social media in the workplace

Workplaces need social media. Martin Pickard @FMGuru posted a question on twitter this morning on (should we) use Social Media in the Workplace in preparation for a debate this week. These debates are happening across all sectors, particularly so within the built environment, but I find it odd that we are have these debates at all and wonder:

  • What do I tell my son who is learning how to use facebook and how to blog at school, with QR codes to promote school sports day results, that when he starts work he wont be allowed to use such skills?
  • Did we have these discussions when the telephone or fax was introduced. (Lets send a hand written note around, get people together to explore whether we should allow the telephone on to sites)
  • Or indeed when email was introduced. I work with construction contractors who still do not allow computers on site, emails are send to an info@ address, printed in the head office and taken to sites by the contracts manager. We laugh at this now, but are we doing the same on social media?

Lets think about social media as collaboration and communication. Do we really want to have a debate as to whether we need ‘communication’ in the work place? Or whether we want people to work together, to collaborate?

Increasingly we shore up our policies and employee guidelines preventing the use of social media rather then guidelines on responsible behaviour. Better to have a workforce of ambassadors across social media than a frustrated annoyed workforce who criticise or worse during their own time or in their lunch times?

If we start to use the expression of ‘Real Time Web’ rather than social media it opens the door to thinking about using it as a tool for learning, sharing, communicating and gathering the intelligence an organisation needs (market, client, comptetitors, innovations etc)

Google have enabled Real Time as part of their search options. Staff can now see who has tweeted, blogged or shared anything they search for. Should we hence prevent the use of Google.  We cannot stop the use of social media or real time web, are we (as employers, managers, directors etc) just trying to stick more and more fingers in the soon to break dam?

Reading the traits of successful collaborative leaders for a piece of work with an innovative construction organisation and I see time and time again that a collaborative leader, (to which most built environment leaders would profess to be) is one that is connected, internally and externally across many sectors, through, yes, social media as well as traditional media. (Blog post to come)

Increasingly I am working with organisations who are waking up to the use of social media applications to improve winning work potential, from gathering leads/market/client/competitor intelligence, to gathering evidence for PQQ’s (from eg project blogs) to collaborative writing of responses and much more. (Follow me on @fairsnape for more on this)

Related links:

Using social media can help boards be better on sustainability. (CSRWire Talkback Blogpost)

Why FM needs to go social (a @be2camp FMX Article with @EEPaul)

Top 10: uses of social media to win work (check back after 23rd June after my session with Lancs Construction Best Practice Club)

ISO 50001 Energy Management Standard issued

ISO has issued ISO 50001, a new standard for energy management systems that aims to help organisations establish systems and processes to improve their energy performance, including efficiency and consumption. It will of course be of particular interest to facilities management organisations who will undoubtedly be asked to manage facilities to ISO 50o01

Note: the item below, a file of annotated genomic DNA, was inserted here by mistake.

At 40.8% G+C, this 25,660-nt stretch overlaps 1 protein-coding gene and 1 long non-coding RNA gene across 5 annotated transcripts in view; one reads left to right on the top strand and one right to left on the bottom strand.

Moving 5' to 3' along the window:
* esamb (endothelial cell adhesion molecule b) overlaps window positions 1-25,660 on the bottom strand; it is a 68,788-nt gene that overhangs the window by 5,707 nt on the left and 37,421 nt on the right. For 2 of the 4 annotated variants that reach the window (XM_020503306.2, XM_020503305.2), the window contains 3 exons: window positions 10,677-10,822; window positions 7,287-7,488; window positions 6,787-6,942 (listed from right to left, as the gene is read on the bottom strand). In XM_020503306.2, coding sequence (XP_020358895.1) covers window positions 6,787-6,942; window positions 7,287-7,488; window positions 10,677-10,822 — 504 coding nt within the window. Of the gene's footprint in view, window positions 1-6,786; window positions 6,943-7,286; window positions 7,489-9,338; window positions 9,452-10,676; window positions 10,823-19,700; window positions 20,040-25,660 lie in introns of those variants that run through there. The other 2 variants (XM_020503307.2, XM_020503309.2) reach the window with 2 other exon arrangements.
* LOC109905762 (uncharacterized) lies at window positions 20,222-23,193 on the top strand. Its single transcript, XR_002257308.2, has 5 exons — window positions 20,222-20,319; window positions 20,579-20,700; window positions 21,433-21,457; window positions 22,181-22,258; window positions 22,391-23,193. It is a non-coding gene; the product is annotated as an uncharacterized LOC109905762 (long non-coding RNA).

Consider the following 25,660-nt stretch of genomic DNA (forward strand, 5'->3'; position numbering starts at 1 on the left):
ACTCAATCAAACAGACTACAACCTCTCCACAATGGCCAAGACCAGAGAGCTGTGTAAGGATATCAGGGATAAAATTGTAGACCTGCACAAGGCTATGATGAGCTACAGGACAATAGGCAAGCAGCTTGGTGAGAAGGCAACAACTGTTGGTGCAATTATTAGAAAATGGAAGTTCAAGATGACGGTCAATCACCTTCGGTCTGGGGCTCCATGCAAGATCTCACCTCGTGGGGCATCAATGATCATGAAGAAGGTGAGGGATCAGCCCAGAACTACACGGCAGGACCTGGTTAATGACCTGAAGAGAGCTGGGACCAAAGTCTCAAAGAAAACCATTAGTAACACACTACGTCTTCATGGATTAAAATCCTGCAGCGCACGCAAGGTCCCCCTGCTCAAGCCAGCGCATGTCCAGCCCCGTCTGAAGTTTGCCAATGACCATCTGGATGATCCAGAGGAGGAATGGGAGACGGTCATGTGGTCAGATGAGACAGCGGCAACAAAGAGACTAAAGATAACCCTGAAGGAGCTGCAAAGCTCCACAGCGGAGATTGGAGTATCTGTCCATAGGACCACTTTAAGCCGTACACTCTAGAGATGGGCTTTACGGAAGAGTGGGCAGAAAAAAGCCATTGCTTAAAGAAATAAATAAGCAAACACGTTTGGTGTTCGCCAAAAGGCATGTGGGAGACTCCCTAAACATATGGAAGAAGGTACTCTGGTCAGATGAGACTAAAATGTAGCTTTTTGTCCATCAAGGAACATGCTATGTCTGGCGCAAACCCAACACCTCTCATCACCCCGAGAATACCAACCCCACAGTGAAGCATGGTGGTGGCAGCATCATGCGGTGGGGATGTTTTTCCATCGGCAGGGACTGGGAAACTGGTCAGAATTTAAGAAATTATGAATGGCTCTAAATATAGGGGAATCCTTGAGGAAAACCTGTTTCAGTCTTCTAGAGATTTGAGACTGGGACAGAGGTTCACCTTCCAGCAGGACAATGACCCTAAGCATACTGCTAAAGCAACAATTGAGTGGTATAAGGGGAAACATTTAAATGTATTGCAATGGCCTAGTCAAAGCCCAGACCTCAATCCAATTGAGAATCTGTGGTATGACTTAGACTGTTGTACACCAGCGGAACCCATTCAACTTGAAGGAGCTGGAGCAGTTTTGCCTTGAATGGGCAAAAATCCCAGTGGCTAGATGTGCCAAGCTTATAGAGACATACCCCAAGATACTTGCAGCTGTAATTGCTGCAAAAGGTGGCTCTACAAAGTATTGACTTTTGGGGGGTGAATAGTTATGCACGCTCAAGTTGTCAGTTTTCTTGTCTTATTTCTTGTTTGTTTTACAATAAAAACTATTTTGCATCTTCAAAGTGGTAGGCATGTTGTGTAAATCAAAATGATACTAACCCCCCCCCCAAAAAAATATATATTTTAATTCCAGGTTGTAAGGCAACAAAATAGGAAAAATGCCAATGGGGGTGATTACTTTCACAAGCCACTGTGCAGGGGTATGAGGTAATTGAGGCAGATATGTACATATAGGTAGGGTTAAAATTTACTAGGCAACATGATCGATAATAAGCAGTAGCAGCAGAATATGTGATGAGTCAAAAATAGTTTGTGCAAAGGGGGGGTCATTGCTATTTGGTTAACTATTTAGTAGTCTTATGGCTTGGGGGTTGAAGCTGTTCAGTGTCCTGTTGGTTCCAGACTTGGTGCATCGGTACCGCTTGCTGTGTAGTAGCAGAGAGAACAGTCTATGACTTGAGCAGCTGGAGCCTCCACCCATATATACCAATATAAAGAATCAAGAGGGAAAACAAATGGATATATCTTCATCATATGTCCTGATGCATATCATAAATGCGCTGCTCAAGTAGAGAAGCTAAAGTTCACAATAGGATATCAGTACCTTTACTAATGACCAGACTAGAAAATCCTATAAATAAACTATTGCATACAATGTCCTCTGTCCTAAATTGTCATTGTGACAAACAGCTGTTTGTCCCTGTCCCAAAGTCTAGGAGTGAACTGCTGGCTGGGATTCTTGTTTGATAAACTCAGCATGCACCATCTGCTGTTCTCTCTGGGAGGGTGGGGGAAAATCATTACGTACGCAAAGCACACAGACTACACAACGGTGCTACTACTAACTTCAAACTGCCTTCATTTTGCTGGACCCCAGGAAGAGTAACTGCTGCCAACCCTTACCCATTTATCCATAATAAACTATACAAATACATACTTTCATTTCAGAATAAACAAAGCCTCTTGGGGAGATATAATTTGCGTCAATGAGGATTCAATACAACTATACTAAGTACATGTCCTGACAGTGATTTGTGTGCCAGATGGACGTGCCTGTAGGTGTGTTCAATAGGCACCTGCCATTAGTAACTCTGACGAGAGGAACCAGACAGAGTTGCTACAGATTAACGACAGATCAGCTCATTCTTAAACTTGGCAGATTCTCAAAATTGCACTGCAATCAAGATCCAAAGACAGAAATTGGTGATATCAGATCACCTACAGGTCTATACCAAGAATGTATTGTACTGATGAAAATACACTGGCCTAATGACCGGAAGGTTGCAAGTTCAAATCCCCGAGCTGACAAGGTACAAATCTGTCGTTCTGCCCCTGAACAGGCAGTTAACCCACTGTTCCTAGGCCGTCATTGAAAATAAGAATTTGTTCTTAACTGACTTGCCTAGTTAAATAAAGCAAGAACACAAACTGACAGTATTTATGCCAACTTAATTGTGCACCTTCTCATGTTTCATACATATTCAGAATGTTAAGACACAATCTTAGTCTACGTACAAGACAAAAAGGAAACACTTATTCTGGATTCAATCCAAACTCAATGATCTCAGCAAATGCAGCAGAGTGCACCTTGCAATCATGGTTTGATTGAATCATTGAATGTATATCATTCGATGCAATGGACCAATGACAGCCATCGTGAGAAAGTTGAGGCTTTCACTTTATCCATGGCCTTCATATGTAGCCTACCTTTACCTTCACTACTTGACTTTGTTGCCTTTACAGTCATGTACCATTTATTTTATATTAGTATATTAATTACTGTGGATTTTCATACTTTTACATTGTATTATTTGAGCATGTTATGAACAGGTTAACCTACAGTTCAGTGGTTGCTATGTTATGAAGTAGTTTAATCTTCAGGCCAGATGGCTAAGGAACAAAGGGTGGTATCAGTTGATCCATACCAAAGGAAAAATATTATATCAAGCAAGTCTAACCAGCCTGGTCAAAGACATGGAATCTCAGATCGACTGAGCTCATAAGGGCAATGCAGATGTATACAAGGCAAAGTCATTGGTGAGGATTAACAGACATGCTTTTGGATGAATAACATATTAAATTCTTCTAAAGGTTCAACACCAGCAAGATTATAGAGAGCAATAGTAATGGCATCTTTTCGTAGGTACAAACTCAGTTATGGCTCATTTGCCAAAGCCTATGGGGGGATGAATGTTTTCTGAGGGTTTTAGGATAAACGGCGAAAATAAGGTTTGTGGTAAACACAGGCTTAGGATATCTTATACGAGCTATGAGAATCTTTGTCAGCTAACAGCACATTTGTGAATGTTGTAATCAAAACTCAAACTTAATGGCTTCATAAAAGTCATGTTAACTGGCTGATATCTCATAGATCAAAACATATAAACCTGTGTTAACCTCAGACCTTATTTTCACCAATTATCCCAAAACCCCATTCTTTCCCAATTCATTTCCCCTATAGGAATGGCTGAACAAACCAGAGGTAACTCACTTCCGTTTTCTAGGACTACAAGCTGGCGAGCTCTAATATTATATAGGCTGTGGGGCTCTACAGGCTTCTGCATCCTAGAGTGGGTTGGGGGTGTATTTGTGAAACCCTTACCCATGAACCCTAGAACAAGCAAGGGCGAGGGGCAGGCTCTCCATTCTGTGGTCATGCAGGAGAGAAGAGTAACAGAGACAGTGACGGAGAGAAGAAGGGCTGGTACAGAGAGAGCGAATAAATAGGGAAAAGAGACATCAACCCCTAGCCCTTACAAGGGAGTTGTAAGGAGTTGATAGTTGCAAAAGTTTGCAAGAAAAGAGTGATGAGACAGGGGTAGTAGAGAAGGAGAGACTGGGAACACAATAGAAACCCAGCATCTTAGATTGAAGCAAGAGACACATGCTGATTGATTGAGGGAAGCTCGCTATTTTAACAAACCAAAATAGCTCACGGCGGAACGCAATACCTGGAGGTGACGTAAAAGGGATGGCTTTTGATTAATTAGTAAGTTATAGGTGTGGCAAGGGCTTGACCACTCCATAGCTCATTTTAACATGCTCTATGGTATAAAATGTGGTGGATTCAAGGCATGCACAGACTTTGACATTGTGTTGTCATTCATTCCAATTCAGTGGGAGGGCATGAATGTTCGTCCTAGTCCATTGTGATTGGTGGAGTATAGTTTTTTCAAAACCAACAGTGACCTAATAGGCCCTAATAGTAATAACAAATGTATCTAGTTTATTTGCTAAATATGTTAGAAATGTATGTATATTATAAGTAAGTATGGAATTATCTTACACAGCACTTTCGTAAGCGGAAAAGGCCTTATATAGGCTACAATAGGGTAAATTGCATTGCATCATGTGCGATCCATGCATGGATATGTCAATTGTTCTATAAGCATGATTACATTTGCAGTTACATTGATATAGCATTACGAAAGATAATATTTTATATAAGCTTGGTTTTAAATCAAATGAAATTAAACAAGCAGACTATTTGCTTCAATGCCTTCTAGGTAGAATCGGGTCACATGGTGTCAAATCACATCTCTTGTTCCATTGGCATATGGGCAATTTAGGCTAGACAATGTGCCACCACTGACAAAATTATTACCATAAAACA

Firmly aligned with ISO 9001 and 14001, the standard is based on the well proven Plan Do Check Act Deming cycle of continuous improvement.

Plan : conduct an energy review and establish  baseline energy performance indicators (EnPIs), objectives, targets and action plans

Do : implement the energy management action plans.

Check : monitor and measure processes and the key characteristics of its operations that determine energy performance against the energy policy and objectives and report the results.

Act : take actions to continually improve energy performance and the EnMS.

ISO have issued a brochure providing back ground information to the standard

Cost of Carbon: “What was a carrot will now become a stick”

So are we prepared yet for the tranistion to a low carbon economy in the built environment?

Accouncements this week from the UK Government regarding targets for carbon reduction will affect all aspects of energy use, conservation and management. With the built environment contributing to 40% of CO2 emissions the imapct on design, material production, tranport construction and more will be very significant.

Facilities Management and the way we use buildings will most likely be the sector of the built environment to be profoundly affected. Whether the FM sector can rise to the occasion is another question, and one now being debated in FM forums, circles and events. See my thoughts on CSR Wire Talkback   

Indications from the recent Facilities Show in Birmingham (my own questioning of the exhibitors) suggests carbon measurement is just not on many FM providers agenda as yet

Can we be ready for such a dramatic tranistion, which as Derek Deighton explained is a 13 times reduction – a huge undertaking. And its not as if we havent had time to prepare in the last decade or so. Indeed as John Elkington highlighted ‘since Brundtland in 1987 we are still jollying along and still delighting in green or sustainable innovations’ 

What lies ahead in relation to the tranistion for businesses to a low carbon economy has been wonderfully summed up and explained in the May edition of  the Director in the Green Path to Growth article by Alison Coleman:

The UK has pledged to make deep cuts in carbon emissions by 2050. But as new sustainability rules bite, what are the duties of businesses? …

Britain is committed to massive carbon cuts, and whether businesses subscribe to green principles or not, they will be expected to play a key role. The Climate Change Act 2008 set a target for reducing greenhouse gas emissions to 80 per cent below 1990 levels by 2050, which assumes energy efficiency savings of around two per cent per annum for the next 40 years. That’s a big ask.

Although many companies are implementing green operating policies and achieving environmental management standards, the business contribution to the target is being driven by myriad carbon-related sustainability rules. Yet many organisations have yet to understand the cost of compliance

and as to the cost of carbon? …

Tony Rooke, sustainability practice leader at IT services provider Logica, says: “What was a carrot will now become a stick, and with the carbon price set at £12 per tonne of carbon emitted, it could add up to eight per cent to an organisation’s energy costs. What it will do is encourage them to minimise that impact by monitoring energy consumption more closely, and redoubling their efforts to reduce it and avoid waste.